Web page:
Efforts are continuing, for the time being in vain, to stop the United Kingdom from selling arms to Saudi Arabia, as this regime uses them to kill Yemeni civilians.
The Campaign Against the Arms Trade (CAAT) has filed a new case with the UK Supreme Court, arguing that it has “overwhelming evidence” that Riyadh uses British-made bombs and fighters “to violate humanitarian law in Yemen.
According to CAAT, more than 10,000 people have died since the beginning of the Saudi and its allies’ aggression against Yemen on 26 March 2015, and insist that British weapons have clearly contributed to “creating a humanitarian catastrophe,” local media reported Tuesday.
In support of the CAAT, representatives of various humanitarian groups such as Oxfam, the Human Rights Watch (HRW) and Amnesty International (AI) gathered outside the Supreme Court today, just before the start of the session.
“With the sale of billions of pounds sterling in arms to Saudi Arabia, [British] ministers are signing the death sentence of the people in Yemen,” warns Lucy Claridge, AI’s Director of Strategic Litigation, who was among those gathered outside the UK Supreme Court.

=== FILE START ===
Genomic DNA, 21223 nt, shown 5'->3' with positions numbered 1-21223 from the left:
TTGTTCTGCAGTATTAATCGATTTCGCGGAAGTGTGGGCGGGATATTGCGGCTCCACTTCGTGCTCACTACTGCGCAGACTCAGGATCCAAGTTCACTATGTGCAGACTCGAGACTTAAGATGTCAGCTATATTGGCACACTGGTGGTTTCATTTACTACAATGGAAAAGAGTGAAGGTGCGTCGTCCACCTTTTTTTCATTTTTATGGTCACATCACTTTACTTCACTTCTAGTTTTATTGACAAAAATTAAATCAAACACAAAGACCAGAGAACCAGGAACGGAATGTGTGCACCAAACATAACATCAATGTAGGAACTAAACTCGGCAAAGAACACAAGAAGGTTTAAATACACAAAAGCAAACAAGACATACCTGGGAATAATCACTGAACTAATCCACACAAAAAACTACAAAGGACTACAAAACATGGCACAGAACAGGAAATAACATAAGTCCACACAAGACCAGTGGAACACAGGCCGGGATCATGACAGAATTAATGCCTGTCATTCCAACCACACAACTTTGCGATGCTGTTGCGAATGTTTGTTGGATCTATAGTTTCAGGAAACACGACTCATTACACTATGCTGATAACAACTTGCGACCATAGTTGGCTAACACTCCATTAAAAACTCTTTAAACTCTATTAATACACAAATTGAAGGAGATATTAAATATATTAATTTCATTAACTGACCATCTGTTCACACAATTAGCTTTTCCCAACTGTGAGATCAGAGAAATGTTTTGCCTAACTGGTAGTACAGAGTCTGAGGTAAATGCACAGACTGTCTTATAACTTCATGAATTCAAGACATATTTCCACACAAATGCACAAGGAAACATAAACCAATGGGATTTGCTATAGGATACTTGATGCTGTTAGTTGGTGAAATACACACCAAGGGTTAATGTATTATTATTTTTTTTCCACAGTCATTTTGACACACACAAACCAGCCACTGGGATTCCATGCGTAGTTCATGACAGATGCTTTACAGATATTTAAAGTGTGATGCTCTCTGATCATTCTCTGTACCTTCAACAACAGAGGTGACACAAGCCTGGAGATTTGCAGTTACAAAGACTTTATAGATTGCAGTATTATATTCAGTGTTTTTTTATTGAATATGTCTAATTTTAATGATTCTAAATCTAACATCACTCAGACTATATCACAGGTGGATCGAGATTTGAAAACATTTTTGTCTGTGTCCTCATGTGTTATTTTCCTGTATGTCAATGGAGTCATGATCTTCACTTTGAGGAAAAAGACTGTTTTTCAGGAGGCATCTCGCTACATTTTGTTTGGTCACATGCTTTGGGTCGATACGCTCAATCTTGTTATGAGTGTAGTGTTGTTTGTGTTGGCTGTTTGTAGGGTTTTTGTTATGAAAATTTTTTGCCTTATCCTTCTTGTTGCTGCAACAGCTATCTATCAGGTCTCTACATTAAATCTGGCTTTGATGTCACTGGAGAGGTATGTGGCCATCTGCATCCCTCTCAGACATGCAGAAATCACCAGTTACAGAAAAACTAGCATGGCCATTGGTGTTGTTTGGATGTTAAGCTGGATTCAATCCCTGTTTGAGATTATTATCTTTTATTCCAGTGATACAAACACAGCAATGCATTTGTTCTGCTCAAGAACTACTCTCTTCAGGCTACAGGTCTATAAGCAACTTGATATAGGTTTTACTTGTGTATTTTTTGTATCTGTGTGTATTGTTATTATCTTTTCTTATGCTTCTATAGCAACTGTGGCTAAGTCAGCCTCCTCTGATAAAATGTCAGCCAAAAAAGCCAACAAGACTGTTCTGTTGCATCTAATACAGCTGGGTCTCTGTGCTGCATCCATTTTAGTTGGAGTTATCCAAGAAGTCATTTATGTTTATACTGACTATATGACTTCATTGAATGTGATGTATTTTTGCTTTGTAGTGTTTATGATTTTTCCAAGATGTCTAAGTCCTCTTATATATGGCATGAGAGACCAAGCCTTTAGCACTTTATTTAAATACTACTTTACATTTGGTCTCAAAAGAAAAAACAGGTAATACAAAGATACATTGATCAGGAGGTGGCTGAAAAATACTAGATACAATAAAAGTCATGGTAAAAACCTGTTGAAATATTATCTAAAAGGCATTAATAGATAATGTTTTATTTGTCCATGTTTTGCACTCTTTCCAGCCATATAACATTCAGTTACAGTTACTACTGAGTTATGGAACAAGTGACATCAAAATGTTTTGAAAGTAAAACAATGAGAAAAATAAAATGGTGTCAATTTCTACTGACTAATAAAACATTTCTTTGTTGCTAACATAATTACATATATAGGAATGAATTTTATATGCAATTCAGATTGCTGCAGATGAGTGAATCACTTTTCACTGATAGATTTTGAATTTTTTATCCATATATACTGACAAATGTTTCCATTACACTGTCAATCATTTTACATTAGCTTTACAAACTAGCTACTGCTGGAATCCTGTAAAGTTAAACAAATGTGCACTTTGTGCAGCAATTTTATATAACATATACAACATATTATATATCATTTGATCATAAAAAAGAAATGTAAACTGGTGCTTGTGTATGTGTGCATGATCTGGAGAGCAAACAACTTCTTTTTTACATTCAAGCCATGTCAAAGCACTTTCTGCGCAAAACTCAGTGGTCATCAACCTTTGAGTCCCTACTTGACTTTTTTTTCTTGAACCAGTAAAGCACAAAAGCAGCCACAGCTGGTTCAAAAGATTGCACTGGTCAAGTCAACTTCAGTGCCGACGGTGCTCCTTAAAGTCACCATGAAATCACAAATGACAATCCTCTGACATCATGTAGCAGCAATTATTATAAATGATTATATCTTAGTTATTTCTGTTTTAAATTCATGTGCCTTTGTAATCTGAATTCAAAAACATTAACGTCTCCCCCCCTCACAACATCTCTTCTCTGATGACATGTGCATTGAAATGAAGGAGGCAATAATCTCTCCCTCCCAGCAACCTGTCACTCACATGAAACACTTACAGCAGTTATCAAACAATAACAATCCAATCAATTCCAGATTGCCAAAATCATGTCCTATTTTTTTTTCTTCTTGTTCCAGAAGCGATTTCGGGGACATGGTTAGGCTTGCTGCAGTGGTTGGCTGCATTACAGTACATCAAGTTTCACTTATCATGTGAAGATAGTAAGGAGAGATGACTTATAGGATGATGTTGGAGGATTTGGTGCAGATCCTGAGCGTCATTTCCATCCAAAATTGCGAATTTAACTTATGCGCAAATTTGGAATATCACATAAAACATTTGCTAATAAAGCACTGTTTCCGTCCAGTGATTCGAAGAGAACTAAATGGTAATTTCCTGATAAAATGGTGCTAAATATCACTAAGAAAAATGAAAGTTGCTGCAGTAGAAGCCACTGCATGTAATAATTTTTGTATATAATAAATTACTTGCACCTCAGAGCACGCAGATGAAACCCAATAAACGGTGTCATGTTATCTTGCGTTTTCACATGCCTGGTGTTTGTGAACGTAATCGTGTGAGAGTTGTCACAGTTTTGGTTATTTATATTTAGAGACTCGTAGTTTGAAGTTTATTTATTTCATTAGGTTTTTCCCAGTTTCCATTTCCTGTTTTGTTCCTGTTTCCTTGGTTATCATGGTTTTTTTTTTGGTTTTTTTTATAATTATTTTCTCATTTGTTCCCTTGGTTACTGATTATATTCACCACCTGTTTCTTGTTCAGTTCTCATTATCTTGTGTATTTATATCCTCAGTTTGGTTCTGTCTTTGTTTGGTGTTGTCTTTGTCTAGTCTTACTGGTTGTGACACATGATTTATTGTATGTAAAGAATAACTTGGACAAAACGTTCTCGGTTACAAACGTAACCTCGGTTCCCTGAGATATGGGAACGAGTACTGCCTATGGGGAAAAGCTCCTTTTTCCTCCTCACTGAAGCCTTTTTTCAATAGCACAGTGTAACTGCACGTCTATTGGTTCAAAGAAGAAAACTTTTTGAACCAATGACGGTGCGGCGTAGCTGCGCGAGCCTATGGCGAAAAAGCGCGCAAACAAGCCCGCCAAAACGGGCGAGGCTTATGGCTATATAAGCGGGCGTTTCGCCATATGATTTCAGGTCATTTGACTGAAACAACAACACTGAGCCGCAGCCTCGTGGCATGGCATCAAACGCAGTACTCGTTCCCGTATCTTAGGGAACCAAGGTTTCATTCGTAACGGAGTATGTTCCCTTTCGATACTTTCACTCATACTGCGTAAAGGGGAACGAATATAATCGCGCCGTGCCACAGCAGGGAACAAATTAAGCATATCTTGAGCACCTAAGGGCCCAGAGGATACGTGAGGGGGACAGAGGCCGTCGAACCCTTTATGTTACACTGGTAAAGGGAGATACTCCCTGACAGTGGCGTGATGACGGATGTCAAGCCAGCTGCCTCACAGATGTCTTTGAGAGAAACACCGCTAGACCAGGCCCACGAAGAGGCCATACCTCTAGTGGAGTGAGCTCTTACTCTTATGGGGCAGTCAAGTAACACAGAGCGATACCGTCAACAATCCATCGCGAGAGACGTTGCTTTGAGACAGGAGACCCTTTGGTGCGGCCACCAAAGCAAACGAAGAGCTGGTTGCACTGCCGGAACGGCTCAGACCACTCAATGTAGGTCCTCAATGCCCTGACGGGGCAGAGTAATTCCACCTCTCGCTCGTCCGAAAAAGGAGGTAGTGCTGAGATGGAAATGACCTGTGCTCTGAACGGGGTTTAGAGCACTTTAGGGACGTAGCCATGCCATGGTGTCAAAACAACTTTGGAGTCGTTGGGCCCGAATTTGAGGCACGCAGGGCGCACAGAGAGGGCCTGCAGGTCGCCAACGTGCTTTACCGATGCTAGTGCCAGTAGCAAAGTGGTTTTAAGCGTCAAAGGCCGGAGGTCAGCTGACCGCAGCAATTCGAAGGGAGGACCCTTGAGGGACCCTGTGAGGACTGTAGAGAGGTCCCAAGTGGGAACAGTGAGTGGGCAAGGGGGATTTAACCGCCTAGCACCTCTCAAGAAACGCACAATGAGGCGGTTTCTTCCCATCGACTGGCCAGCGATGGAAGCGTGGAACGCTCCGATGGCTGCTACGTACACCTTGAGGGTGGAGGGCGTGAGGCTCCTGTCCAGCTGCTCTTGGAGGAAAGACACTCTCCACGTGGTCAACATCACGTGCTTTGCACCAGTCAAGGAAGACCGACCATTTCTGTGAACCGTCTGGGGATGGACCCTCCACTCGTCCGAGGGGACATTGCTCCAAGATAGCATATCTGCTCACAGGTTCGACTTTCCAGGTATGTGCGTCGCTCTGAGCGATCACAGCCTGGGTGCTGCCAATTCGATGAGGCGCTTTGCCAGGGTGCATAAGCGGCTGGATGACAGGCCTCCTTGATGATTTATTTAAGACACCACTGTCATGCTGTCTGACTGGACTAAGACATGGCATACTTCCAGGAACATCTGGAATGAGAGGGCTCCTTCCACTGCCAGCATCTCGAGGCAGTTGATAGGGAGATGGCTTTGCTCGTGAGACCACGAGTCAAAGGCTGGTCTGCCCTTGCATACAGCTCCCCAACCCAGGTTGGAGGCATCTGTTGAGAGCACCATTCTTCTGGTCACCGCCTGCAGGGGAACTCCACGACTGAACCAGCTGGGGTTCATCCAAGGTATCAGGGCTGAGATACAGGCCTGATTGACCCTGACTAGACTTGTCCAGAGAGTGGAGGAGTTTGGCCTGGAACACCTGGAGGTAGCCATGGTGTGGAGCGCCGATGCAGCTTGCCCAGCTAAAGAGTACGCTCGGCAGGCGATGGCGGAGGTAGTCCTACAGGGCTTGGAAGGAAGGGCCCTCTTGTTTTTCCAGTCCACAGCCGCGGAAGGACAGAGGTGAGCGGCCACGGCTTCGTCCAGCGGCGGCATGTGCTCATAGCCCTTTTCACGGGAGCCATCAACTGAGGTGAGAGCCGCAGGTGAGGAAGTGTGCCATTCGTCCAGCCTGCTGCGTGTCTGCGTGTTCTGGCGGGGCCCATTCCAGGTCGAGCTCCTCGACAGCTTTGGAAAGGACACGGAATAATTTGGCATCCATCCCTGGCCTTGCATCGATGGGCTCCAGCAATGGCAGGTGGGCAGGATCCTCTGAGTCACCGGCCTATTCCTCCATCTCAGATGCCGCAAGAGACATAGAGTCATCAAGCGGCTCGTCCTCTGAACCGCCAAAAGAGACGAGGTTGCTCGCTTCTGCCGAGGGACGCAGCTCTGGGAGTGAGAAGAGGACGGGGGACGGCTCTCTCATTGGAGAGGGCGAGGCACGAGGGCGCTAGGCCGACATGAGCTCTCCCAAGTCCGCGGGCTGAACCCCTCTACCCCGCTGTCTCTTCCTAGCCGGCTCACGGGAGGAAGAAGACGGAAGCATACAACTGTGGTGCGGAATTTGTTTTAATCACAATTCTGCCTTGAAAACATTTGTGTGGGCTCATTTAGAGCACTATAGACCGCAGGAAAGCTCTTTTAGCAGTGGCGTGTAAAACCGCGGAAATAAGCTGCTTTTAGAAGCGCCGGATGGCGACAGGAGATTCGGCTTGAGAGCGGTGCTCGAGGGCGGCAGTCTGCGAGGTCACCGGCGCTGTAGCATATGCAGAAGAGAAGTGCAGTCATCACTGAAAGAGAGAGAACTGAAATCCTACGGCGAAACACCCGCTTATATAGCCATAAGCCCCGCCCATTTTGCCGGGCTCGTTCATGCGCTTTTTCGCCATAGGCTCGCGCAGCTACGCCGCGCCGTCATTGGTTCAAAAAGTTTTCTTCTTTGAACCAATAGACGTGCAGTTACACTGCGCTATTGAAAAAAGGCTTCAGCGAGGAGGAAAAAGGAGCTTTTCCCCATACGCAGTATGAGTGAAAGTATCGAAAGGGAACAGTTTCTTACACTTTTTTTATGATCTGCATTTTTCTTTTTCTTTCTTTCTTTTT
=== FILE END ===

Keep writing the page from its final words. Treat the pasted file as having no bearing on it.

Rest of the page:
Claridge also recalled that a number of European countries have already stopped the sale of arms to Saudi Arabia because they know that this practice violates the rule of law, and they have been
What is the purpose of CAAT?
The Campaign Against the Arms Trade (CAAT) seeks to appeal and overturn a Supreme Court ruling, which in 2017 declared the sale of arms to Riyadh “lawful,” despite the rising death toll in Yemen, including children and women.
CAAT denounces that the British government “violates” its own arms export regulations: it states that the sale must cease when a “clear risk” is detected that its use is violating humanitarian law.